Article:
Monday, April 13, 2009

government reform vs. market reform - Canoeing Down the Reform River

A Little on the Left, A Little on the Right

Jerry Brown , former governor of California , one-time presidential candidate, once major of Oakland, and now attorney general for California, said it best.
“Politics is like canoeing You row a little on the left, You row a little on the right. And you stay in the middle. You wave to spectators on the left and right banks.”

On the Left Bank , The Media

It goes without saying that those in control of the executive and legislative branches of the federal government have the biggest public megaphone and can dominate the media outlets, particularly the nightly television news. The big media tends to lean left with few notable exceptions – talk radio and Fox News.

Canoeing and Writing about Reform

I try to canoe when writing about health reform. Canoeing-writing about reform delicately balances top-down control and equity versus bottom-up choice and opportunity. It’s a philosophical debate between government guaranteeing coverage and reducing coss , and conservatives lobbying for more market innovation and more consumer responsibility. It’s about government-backed health plans; it’s about private plans. It’s about progressive lobbyists pitted against health care industry lobbyists. It’s about order, tolerance, and respect for it people’s opinions. For government it’s dependency, regulation, mandates, and control. For market-types, its choice competition, accountability, and personal responsibility.

Canoeing Amongst the Media

Canoeing isn’t easy.

But I have my ways. I start by reading the New York Times to see what the left is thinking. Then I go to the Wall Street Journal to get the view from the right. I look at a few left leaning blogs, like The Health Care Blog, and medical journal, the New England Journal of Medicine, which can counted on for left center opinions, always in perspective, of course, but always coming down on the left side of the argument.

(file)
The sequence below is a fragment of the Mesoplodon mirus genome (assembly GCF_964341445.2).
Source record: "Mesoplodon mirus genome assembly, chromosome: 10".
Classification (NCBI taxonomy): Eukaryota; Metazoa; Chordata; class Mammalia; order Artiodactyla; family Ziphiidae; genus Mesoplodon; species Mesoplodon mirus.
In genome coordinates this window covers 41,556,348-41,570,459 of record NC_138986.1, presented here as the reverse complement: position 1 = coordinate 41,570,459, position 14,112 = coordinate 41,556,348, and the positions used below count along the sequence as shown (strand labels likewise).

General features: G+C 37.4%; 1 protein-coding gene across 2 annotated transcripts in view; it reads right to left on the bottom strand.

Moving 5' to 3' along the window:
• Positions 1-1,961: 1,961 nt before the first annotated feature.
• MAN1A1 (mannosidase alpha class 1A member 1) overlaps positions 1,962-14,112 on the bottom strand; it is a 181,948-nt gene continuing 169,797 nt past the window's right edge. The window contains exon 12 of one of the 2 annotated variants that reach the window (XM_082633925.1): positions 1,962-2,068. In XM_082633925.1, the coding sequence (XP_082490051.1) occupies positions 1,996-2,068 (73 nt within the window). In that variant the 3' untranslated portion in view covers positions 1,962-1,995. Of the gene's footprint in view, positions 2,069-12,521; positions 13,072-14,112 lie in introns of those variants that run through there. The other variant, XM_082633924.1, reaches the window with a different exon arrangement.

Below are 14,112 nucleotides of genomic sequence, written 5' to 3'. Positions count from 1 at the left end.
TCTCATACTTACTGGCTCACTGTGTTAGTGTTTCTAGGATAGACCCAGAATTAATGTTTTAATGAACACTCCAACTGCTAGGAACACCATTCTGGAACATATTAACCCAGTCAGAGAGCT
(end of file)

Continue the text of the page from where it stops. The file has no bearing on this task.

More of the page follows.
Conservative Canoeing

Then I lean to right by visiting the websites of the Galen Institute, the National Center for Policy Analysis, the Center for Health Care Choices, and Conservatives for Patients Rights, aptly abbreviated CPR.. I may go to a couple of health care business canoe sites like and, which profess to be neutral, but are skewed slightly to the right because they report the business news of health care.

Real Clear Political Canoeing

Finally, I generally settle in by looking at, a daily digest of national politics. I like it because each day it contains 20 or so in-depth articles and editorials from left and right publications from left and right individuals.

You get a sense of the political sentiments of Real Clear Politics from a poll it runs among its readers, which today runs as follows

• Approve of Obama, 60%, Disaaprove, 30%
• Approve of Congress, 33%, Disapparove 58%
• Generic Mix of Readers, 43% Democrats, 42% Republics
• Direction of country, Right 32%, Wrong 61%

In Real Clear Politics, you’ll often run across pieces by Paul Krugman, to the left of President Obama, and Rush Limbaugh, to the right of Atilla the Hun. Lefty Robert Reich, former Clinton cabinet member, weighs in, as well as other current Democratic stalwarts, and you will often find articles by the likes of conservatively-oriented Dick Morris, Victor Hansen, and Charles Krauthammer.

Where’s The Reform Canoe Now?

Right now, my sense is the canoe is tilted to the left, but not so far as you might think. What the left secretly hopes for a tightly regulated insurance exchange for those without group coverage, a new public plan to compete with private plans , and mandates that force employers to cover employees and plans to cover all regardless of pre-existing illnesses. But as the reform debate approaches, the left is thinking smaller, seeking less, and fearing failure. Meanwhile the right is engaged in a holding action, waiting and hoping that health savings accounts, which now have 20% of the private plan market, will ignite and dampen hopes for universal coverage.

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